The present AOP describes current mechanistic understanding of causative links between binding of Spike protein to ACE2 receptors on brain cells, which leads to glia activation, neuronal inflammation and cell death, resulting in encephalitis (adverse outcome), which manifests through a variety of symptoms including headache, high fever, vomiting, convulsions, and consciousness disorders, as observed in several clinical studies in COVID-19 patients.
Two KEs of this AOP (i.e., neuroinflammation and neurodegeneration) have been described in other AOPs (i.e., neuroinflammation (in AOP 12, AOP 48, AOP 3, and AOP 17); neurodegeneration (in AOP 12, AOP 48, AOP 281); however, quantitative information of KERs is limited or non-existing.
Summary of the AOP
Molecular Initiating Events (MIE)
Key Events (KE)
Adverse Outcomes (AO)
Relationships Between Two Key Events (Including MIEs and AOs)
|ACE2 binding to viral S-protein leads to Neuroinflammation||adjacent||High||Low|
|Neuroinflammation leads to N/A, Neurodegeneration||adjacent||High||Not Specified|
|N/A, Neurodegeneration leads to Encephalitis||adjacent||Low||Low|
|Neuroinflammation leads to Encephalitis||adjacent||High||Low|
Life Stage Applicability
Overall Assessment of the AOP
Domain of Applicability
Essentiality of the Key Events
Essentiality for MIE:
SARS-CoV-2 was able to infect and kill neural cells, including cortical neurons. This phenotype was accompanied by impaired synaptogenesis. Sofosbuvir, an FDA-approved antiviral drug, was able to rescue these alterations (Mesci et al, 2020). It is speculated that the viral mediated production of autoantibodies against glial cells might be responsible for neural injury (Zanin et al., 2020). Neural infection can be prevented by using either anti-ACE2 antibodies or anti-spike antibodies from the cerebrospinal fluid (CSF) of COVID-19 patients (Mesci et al., 2020). Organoids incubated with either anti-ACE2 antibodies or anti-spike antibodies from the CSF of COVID-19 patients saw a significant decrease in SARS-CoV-2 infection. Likewise, transgenic mice overexpressing human ACE2 were used to demonstrate viral replication in the brain and the lethal consequences of SARS-CoV-2 CNS infection. SARS-CoV-2 infected mice overexpressing human ACE2 showed increase viral titers in the brain and death associated to neuroinvasion (Song et al., 2020).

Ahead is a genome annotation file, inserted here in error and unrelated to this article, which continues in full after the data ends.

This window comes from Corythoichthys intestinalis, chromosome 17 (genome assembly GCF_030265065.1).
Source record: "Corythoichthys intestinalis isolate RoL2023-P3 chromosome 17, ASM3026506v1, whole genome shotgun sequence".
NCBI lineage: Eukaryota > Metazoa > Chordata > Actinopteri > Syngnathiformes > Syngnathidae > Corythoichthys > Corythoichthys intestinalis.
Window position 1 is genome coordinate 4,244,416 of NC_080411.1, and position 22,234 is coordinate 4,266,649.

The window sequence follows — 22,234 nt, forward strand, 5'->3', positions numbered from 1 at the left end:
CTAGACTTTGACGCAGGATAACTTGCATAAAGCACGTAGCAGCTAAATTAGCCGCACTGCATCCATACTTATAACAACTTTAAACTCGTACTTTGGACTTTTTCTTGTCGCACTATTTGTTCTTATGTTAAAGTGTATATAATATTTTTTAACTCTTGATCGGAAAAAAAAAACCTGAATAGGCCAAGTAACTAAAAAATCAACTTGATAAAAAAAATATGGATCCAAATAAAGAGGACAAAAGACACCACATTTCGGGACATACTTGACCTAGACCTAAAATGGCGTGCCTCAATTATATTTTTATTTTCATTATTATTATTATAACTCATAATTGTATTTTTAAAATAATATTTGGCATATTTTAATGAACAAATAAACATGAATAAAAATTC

Considerations for Potential Applications of the AOP (optional)
AOP 12 Chronic binding of antagonist to N-methyl-D-aspartate receptors (NMDARs) during brain development leads to neurodegeneration with impairment in learning and memory in aging. Available at https://aopwiki.org/aops/12
AOP 17 Binding of electrophilic chemicals to SH(thiol)-group of proteins and /or to seleno-proteins involved in protection against oxidative stress during brain development leads to impairment of learning and memory. Available at https://aopwiki.org/aops/17
AOP 281 Acetylcholinesterase Inhibition Leading to Neurodegeneration. Available at https://aopwiki.org/aops/281
AOP 3 Inhibition of the mitochondrial complex I of nigro-striatal neurons leads to parkinsonian motor deficits. Available at https://aopwiki.org/aops/3
AOP 48 Binding of agonists to ionotropic glutamate receptors in adult brain causes excitotoxicity that mediates neuronal cell death, contributing to learning and memory impairment. Available at https://aopwiki.org/aops/48
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Xiang YT, et al. The COVID-19 outbreak and psychiatric hospitals in China: managing challenges through mental health service reform. Int J Biol Sci. 2020 Mar 15;16(10):1741-1744.
Zanin L, et al. SARS-CoV-2 can induce brain and spine demyelinating lesions. Acta Neurochir (Wien). 2020 Jul;162(7):1491-1494.